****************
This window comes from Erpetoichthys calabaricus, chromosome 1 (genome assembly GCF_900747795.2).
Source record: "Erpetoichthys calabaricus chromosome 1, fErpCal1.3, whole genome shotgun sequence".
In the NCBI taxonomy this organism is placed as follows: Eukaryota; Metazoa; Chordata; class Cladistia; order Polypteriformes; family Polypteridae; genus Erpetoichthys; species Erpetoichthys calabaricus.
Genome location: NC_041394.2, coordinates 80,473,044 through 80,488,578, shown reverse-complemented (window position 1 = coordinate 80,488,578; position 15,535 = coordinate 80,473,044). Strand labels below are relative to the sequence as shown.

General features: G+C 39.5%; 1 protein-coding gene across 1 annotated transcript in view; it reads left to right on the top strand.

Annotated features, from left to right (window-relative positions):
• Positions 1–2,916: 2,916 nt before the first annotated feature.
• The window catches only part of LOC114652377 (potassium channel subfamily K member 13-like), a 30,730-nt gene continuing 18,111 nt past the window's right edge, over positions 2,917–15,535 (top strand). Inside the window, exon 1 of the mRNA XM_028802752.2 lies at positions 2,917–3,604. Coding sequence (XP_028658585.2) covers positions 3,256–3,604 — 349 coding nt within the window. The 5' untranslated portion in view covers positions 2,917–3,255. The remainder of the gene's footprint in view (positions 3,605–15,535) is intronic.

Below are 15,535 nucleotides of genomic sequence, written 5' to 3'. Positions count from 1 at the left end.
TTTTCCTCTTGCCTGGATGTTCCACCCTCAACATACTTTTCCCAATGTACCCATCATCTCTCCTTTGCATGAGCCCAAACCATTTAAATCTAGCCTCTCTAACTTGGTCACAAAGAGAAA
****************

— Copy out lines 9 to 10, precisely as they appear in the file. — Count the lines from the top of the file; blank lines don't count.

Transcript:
Below are 15,535 nucleotides of genomic sequence, written 5' to 3'. Positions count from 1 at the left end.
TTTTCCTCTTGCCTGGATGTTCCACCCTCAACATACTTTTCCCAATGTACCCATCATCTCTCCTTTGCATGAGCCCAAACCATTTAAATCTAGCCTCTCTAACTTGGTCACAAAGAGAAA